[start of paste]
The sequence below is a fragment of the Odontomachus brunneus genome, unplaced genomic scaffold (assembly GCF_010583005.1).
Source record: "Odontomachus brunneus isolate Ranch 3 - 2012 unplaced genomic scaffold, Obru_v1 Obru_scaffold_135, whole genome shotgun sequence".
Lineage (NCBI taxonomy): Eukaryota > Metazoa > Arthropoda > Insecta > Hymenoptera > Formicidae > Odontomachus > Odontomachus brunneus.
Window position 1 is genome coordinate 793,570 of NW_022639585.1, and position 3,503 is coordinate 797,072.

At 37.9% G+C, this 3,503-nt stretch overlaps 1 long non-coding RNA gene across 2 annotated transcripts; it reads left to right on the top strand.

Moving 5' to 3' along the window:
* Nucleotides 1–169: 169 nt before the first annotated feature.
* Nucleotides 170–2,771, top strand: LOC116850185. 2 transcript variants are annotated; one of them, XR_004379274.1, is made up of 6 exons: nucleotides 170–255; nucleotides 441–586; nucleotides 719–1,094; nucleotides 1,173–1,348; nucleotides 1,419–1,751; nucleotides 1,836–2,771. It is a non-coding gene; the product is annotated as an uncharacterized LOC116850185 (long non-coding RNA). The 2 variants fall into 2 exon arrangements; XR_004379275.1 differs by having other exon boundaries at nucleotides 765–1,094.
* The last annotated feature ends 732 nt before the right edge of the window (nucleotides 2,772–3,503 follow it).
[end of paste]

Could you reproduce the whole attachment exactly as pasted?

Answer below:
The sequence below is a fragment of the Odontomachus brunneus genome, unplaced genomic scaffold (assembly GCF_010583005.1).
Source record: "Odontomachus brunneus isolate Ranch 3 - 2012 unplaced genomic scaffold, Obru_v1 Obru_scaffold_135, whole genome shotgun sequence".
Lineage (NCBI taxonomy): Eukaryota > Metazoa > Arthropoda > Insecta > Hymenoptera > Formicidae > Odontomachus > Odontomachus brunneus.
Window position 1 is genome coordinate 793,570 of NW_022639585.1, and position 3,503 is coordinate 797,072.

At 37.9% G+C, this 3,503-nt stretch overlaps 1 long non-coding RNA gene across 2 annotated transcripts; it reads left to right on the top strand.

Moving 5' to 3' along the window:
* Nucleotides 1–169: 169 nt before the first annotated feature.
* Nucleotides 170–2,771, top strand: LOC116850185. 2 transcript variants are annotated; one of them, XR_004379274.1, is made up of 6 exons: nucleotides 170–255; nucleotides 441–586; nucleotides 719–1,094; nucleotides 1,173–1,348; nucleotides 1,419–1,751; nucleotides 1,836–2,771. It is a non-coding gene; the product is annotated as an uncharacterized LOC116850185 (long non-coding RNA). The 2 variants fall into 2 exon arrangements; XR_004379275.1 differs by having other exon boundaries at nucleotides 765–1,094.
* The last annotated feature ends 732 nt before the right edge of the window (nucleotides 2,772–3,503 follow it).